The passing of journalism

Jules Loh dies

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Jules Loh died yesterday. As the Associated Press explains:
Former AP reporter, features writer Loh dies at 79
By RICHARD PYLE (AP) – 13 hours ago

NEW YORK — For most of his four decades as a reporter, Jules Edward Loh traveled the United States, reaching every state and using his honeyed Georgia accent to charm his way into the hearts, minds and lives of Americans, famous and obscure.

To write "Lords of the Earth," a 1971 book about the Navajo Indians of Arizona, he became so close to tribal elders that they named him Poputiney, meaning "Many Pencils." Back in New York, his irreverent colleagues at The Associated Press dubbed him "Loh, the poor Indian."

Despite numerous journalism awards by the time he retired in 1997, Loh said of himself, "I am a reporter, period. They can chisel that on my gravestone."

Loh is remembered for his coverage of the American civil rights movement, the Alaskan earthquake, the space race and, most endearing, his long-running AP column "Elsewhere in America." But, to me, he was first of all "Uncle Jules," my mother's brother.

Ours is a far-flung extended American family, and so I didn't much interact with Jules as a child. My only memories of him from that period were the arrival at our house of "Lords of the Earth" and then my mom's excitement when Jules' column showed up in the Sunday Virginian Pilot. His was a distant presence for me: Wow, someone in my family is a famous writer.

But about a decade ago I started becoming better acquainted with my relatives. On the way back from one trip to the states, I stopped by Jules' New Jersey home; he entertained me with journalist war stories, and treated me to lunch at the 76 House, his hangout, which is owned by another relative. He invited me to spend the night, but I was in a rush to get back home. I wish I had.

Since that trip, Jules and I have maintained a regular email correspondence, and would catch up in person at family reunions. He was always generous with both praise and advice, and he seemed genuinely excited about my career. That still strikes me as odd---he was a titan of American journalism, and I'm just sniping on the edges of municipal politics in an obscure city on an obscure edge of the continent, but I guess he got a thrill out of reporting, wherever it came from.

Unfortunately, Jules wrote mostly in the pre-internet age, so there's not a lot of his work to be found online. He is, however, still found in the Associated Press Reporting Handbook, which features his chilling story "Death of a Bully":

SKIDMORE, Mo. (AP) -- No sooner had Ken McElroy walked out of the courtroom where they found him guilty of shotgunning the village grocer than, sure enough, there he was back at the B&G tavern.

He showed no remorse. He was sullen. When Ken McElroy was sullen, prudent people gave him room. Even when he was not sullen, tough guys in saloons all across Nodaway County called him mister. It was recognized as unhealthy to cross Ken McElroy.

"He never knelt down to nobody," his young, blonde wife of five years, Trina, reflected the other day. "He didn't care who they were or how many there were. He didn't need nobody beside him."

Just so. He was a big, thickset man of 47 ill-spent years, five-ten and 265 pounds, massive arms, low forehead, bushy eyebrows and sideburns.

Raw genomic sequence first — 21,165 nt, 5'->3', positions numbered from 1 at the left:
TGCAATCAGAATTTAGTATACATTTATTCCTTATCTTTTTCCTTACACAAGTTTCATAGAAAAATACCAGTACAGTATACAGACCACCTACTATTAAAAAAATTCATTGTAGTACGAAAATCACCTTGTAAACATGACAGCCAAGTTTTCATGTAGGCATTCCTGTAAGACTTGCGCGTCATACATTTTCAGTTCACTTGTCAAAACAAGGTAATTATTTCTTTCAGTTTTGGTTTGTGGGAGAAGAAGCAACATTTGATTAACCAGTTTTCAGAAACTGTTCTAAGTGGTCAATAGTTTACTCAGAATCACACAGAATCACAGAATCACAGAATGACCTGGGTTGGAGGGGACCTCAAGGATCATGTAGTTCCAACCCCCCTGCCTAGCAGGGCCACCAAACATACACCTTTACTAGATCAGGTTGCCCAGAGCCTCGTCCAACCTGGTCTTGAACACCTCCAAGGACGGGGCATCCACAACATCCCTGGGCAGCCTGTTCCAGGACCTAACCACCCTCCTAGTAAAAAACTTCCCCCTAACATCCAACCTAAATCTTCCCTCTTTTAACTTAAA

He wasn't a street brawler. He was specific. He struck fear in your soul by staring you down, flashing a gun, occasionally using it. If you were his prey for today, he stalked you. He glared at you in silence and when he spoke it was with a slow whisper. Chilling.

He was born on a farm just outside of town. When he was a boy he fell off a hay wagon, requiring a steel plate to be implanted in his head. Some wondered if that was what made him so mean.

This is a small town: 440 people, filling station, bank, post office, tavern, blacktop street, grain elevator. Beyond lie rolling meadows, ripening corn, redwing blackbirds, fat cattle, windmills and silos -- a scene off a Sweet Lassy feed calendar.

Ken McElroy jarred that pastoral serenity. So it is with outspoken relief that the citizens of Nodaway County now speak of him in the past tense. He is dead. The fear he brought them, though, still lingers in a new, unexpected form.

That's an excellent example of Jules' simplistic style (read the rest of the piece here); "A simple, declarative sentence is like a beautiful woman in a plain, black dress," Jules explained.

Consider Jules' reporting on police suicides:

Graduate frequently exposed to blood, gore, and danger. Does not unburden these horrors on spouse. Spouse wouldn't understand. A few drinks with the guys after work to help unwind. Fellow cops don't understand. Can't trust civilians. Can't admit troubles, even to fellow cops; would be considered a wimp. Can't trust fellow cops. Drinking increases. Spouse takes off. Gun is handy.
In my discussions with Jules, however, what struck me most was not his considerable stylistic excellence, but rather his decency. Jules cared. He was of that generation of reporters who saw themselves as part of the civil rights movement and not, as today's mainstream journalist would play it, as some dispassionate neutral observer from nowhere giving he-said, she-said accounts of equally plausible truths. (He appears in it as only a footnote, but Jules exemplifies the kind of reporter described in The Race Beat.)

To his death, Jules was unapologetically a Democrat, both in the big-d party sense and the small-d populist sense. He did not like what journalism has become. He wanted reporters to be engaged, to work for a better world, to be good people.

And now there's one fewer of them still.

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